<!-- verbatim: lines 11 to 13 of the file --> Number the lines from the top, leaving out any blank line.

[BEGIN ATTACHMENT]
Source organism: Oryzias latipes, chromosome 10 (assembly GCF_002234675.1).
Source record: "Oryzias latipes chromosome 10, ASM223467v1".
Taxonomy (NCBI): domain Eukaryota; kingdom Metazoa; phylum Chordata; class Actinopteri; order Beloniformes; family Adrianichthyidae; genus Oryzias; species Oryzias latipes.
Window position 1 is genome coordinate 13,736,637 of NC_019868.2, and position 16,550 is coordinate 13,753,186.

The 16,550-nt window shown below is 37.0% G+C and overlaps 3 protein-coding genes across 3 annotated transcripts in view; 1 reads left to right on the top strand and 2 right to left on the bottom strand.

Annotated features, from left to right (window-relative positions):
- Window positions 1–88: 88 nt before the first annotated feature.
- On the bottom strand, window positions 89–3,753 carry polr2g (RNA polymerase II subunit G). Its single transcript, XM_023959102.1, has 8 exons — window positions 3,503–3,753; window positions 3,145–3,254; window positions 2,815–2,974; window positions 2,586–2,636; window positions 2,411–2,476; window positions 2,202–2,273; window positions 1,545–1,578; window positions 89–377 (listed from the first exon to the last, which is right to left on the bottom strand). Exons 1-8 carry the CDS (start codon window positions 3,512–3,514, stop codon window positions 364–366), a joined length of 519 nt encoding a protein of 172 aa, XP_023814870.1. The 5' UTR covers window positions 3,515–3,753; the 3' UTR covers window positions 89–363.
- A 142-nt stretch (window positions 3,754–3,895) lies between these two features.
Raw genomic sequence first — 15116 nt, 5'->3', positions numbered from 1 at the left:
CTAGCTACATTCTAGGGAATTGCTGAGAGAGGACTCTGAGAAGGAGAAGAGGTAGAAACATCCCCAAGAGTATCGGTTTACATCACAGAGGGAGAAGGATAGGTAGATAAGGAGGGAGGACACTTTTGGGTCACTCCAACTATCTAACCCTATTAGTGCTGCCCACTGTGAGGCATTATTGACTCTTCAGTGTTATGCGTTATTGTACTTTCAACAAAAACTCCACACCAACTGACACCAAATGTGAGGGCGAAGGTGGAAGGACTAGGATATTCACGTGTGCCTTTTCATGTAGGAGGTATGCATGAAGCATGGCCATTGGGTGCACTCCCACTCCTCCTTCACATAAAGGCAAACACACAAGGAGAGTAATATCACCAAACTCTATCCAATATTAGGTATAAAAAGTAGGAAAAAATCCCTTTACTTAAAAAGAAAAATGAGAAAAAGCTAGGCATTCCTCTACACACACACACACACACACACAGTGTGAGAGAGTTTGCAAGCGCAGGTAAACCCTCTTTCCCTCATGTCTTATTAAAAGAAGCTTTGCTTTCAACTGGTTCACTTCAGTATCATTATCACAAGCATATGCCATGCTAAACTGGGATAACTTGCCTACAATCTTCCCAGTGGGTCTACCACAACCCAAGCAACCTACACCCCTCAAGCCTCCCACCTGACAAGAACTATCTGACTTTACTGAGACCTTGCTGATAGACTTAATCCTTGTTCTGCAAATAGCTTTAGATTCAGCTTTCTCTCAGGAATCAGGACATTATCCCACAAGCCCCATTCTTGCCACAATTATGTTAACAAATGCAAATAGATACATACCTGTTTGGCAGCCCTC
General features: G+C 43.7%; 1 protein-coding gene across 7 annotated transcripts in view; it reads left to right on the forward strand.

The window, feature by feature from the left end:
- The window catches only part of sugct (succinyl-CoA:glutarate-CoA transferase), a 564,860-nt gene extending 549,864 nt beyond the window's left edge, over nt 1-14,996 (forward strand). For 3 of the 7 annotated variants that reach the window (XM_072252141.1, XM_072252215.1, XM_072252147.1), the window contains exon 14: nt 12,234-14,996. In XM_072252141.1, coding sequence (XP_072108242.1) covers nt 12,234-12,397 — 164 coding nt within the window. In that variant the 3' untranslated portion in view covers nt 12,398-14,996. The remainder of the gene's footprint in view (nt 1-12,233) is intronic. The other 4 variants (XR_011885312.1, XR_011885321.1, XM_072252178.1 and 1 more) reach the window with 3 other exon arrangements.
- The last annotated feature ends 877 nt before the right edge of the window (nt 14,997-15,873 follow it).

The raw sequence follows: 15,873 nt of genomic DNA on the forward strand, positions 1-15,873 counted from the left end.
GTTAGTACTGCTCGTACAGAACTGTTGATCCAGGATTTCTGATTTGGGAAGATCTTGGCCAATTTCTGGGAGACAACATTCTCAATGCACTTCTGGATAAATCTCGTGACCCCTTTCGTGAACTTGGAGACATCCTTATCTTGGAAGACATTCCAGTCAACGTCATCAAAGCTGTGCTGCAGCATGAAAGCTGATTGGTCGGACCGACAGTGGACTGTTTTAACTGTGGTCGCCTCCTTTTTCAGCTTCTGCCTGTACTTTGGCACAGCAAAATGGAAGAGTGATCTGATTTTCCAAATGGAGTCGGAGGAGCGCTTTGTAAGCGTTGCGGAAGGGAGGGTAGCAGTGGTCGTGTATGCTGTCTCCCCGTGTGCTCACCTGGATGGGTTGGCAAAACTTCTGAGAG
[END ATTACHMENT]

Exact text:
CTAGCTACATTCTAGGGAATTGCTGAGAGAGGACTCTGAGAAGGAGAAGAGGTAGAAACATCCCCAAGAGTATCGGTTTACATCACAGAGGGAGAAGGATAGGTAGATAAGGAGGGAGGACACTTTTGGGTCACTCCAACTATCTAACCCTATTAGTGCTGCCCACTGTGAGGCATTATTGACTCTTCAGTGTTATGCGTTATTGTACTTTCAACAAAAACTCCACACCAACTGACACCAAATGTGAGGGCGAAGGTGGAAGGACTAGGATATTCACGTGTGCCTTTTCATGTAGGAGGTATGCATGAAGCATGGCCATTGGGTGCACTCCCACTCCTCCTTCACATAAAGGCAAACACACAAGGAGAGTAATATCACCAAACTCTATCCAATATTAGGTATAAAAAGTAGGAAAAAATCCCTTTACTTAAAAAGAAAAATGAGAAAAAGCTAGGCATTCCTCTACACACACACACACACACACACAGTGTGAGAGAGTTTGCAAGCGCAGGTAAACCCTCTTTCCCTCATGTCTTATTAAAAGAAGCTTTGCTTTCAACTGGTTCACTTCAGTATCATTATCACAAGCATATGCCATGCTAAACTGGGATAACTTGCCTACAATCTTCCCAGTGGGTCTACCACAACCCAAGCAACCTACACCCCTCAAGCCTCCCACCTGACAAGAACTATCTGACTTTACTGAGACCTTGCTGATAGACTTAATCCTTGTTCTGCAAATAGCTTTAGATTCAGCTTTCTCTCAGGAATCAGGACATTATCCCACAAGCCCCATTCTTGCCACAATTATGTTAACAAATGCAAATAGATACATACCTGTTTGGCAGCCCTC
General features: G+C 43.7%; 1 protein-coding gene across 7 annotated transcripts in view; it reads left to right on the forward strand.

The window, feature by feature from the left end: